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You wouldn’t know it by listening to Donald Trump, but rounding up and deporting — humanely, according to Trump — some 11 million undocumented/unauthorized/illegal immigrants would be pretty pricey. Lots of different estimates, but maybe anywhere from $100 billion to $600 billion, if preventing future illegal entry is also included.
Legal status for many or most undocumented immigrants already in the US seems more likely. One potential compromise is legalization without citizenship. Immigration expert Peter Skerry has outlined a plan for “permanent non-citizen resident” status. These immigrants would be prohibited from ever becoming eligible for naturalization — unlike green card holders — but they would have full access to the labor market. And that may be enough for most of the undocumented. Skerry notes that a quarter century after the 1980s amnesty, only 41 percent of the nearly 2.7 million individuals who became legal permanent residents had gone on to exercise the option to naturalize. In other words, when offered the chance to become citizens, the overwhelming majority of the undocumented have settled for less.
So normalization without citizenship. And with normalization would hopefully come assimilation. Yet does citizenship itself spur greater assimilation and civic participation? Ars Technica highlights a natural experiment in Switzerland suggesting “immigrants who gain citizenship in their new countries go on to have improved integration into the fabric of that country.”
Apparently Swiss municipalities used to decide on citizenship applications through a secret ballot vote, a practice that ended in 2003. I know, weird. Anyway, what researchers did was compare outcomes a decade later among applicants who barely passed or failed the vote, assuming their characteristics were pretty similar. And the findings, as summarized by Ars Technica reporter Cathleen O’Grady:
When they surveyed these immigrants a decade later, they found that those whose applications were only just approved had significantly higher political integration than those who had only just failed. These people had increased political knowledge, were more likely to feel that they had a political voice, and were more likely to participate in politics through actions like voting, contacting politicians, or donating to political parties. This was consistent even for immigrants from different countries.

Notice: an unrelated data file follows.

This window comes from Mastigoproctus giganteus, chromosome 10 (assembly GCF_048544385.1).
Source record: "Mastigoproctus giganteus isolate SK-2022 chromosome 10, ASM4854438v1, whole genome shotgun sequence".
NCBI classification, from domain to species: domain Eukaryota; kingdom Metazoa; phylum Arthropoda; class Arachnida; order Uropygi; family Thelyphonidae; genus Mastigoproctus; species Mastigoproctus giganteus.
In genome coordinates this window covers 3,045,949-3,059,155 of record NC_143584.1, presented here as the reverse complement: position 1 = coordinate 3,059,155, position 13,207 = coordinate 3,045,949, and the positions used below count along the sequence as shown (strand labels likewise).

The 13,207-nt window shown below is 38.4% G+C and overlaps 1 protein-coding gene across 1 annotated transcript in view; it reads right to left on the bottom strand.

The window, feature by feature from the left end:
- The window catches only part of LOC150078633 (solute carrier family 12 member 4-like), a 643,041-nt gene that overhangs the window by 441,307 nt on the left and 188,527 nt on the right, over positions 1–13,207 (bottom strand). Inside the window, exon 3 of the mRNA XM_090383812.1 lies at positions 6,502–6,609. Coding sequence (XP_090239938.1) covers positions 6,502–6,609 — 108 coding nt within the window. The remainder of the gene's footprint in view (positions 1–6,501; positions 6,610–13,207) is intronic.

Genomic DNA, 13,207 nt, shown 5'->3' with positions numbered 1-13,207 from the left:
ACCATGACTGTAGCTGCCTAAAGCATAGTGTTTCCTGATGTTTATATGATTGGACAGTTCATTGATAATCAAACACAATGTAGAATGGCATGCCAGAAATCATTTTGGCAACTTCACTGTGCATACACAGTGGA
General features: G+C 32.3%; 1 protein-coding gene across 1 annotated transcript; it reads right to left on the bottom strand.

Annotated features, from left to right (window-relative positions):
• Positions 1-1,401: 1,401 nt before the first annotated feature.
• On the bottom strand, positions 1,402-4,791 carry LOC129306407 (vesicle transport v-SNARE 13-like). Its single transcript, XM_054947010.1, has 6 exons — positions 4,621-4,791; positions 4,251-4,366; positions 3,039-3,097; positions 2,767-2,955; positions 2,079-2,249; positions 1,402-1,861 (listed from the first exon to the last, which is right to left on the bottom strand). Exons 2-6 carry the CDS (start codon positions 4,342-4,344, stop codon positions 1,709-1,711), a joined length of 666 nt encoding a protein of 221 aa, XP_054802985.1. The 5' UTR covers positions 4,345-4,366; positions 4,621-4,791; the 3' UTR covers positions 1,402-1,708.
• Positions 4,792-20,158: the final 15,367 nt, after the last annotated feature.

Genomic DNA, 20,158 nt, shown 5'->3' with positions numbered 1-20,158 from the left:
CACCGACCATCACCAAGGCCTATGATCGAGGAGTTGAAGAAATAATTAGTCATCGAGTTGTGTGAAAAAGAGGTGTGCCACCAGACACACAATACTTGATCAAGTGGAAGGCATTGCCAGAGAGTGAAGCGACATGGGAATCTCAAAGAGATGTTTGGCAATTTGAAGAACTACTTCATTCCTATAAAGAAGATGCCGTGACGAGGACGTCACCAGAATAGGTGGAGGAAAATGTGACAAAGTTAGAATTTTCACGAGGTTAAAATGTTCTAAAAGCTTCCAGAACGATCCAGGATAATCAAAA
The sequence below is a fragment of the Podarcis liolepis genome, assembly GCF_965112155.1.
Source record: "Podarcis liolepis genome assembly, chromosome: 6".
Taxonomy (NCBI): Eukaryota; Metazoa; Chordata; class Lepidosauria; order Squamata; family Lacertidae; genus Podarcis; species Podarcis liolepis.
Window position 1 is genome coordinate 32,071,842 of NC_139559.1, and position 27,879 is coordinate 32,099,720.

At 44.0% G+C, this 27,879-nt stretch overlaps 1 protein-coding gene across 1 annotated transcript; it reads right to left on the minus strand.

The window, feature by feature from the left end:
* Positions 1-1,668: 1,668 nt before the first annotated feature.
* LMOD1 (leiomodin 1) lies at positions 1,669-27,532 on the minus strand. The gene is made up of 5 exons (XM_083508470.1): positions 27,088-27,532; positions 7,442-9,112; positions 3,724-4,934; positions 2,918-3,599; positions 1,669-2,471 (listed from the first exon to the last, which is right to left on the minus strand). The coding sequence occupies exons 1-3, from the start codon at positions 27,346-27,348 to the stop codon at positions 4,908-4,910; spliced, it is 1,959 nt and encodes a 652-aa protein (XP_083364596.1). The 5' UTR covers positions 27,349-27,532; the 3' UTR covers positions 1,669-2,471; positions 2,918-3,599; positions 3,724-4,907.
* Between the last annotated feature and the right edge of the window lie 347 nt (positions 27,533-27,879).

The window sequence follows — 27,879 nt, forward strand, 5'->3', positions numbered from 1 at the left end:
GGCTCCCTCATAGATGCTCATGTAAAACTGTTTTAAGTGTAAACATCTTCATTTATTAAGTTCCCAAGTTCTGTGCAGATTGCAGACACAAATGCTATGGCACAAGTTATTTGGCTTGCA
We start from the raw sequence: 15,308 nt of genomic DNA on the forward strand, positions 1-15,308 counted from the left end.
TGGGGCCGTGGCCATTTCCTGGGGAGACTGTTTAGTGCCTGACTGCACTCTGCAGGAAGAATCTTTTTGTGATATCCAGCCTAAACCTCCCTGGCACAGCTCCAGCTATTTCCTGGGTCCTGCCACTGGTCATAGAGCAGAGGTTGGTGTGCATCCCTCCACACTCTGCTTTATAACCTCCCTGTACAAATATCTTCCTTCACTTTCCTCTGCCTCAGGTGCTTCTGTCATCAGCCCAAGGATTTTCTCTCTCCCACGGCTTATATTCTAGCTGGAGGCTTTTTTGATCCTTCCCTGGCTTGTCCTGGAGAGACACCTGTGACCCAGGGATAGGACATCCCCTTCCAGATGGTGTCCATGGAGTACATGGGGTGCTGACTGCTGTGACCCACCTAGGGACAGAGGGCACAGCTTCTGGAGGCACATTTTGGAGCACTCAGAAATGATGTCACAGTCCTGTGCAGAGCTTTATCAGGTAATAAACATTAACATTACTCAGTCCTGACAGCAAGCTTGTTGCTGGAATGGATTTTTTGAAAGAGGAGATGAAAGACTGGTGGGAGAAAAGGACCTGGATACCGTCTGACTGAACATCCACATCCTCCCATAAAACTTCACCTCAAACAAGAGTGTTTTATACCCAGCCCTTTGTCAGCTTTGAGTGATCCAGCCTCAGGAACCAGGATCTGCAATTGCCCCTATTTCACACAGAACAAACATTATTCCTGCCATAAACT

Because the survey was conducted in 2011-2014, which was a decade or more since the last citizenship votes in Switzerland, the researchers suggest that the results are picking up on genuine, long-term changes. It’s possible that immigrants might have a spike in their political participation after a successful application, but a temporary change is unlikely to have continued for a decade or more, they argue. … Given that social and political integration of immigrants is often something that policies explicitly aim to encourage, this is important information. Although a natural experiment like this would be difficult to find in other countries, future research will need to confirm whether the same effect seems to be consistent in different countries with different immigration procedures.
Of course, Switzerland is very different from America. Of course, of course, of course. But maybe the results would be even better here given how accepting of immigrants were are generally. I found this comment about the study — found on a different site — interesting:
When I got my lovely red passport after following all of the rules for 12 years, I proudly showed it to some Swiss colleagues. Instead of saying “Welcome to the Swiss Club” as I expected, I got “you are paper Swiss,” “you are not real Swiss,” “you bought your passport.” Until attitudes like this change, then Swiss citizens will never integrate fully with Swiss nationals.
I think that person is likely to have experienced a different reaction had he or she become an American citizen, yes?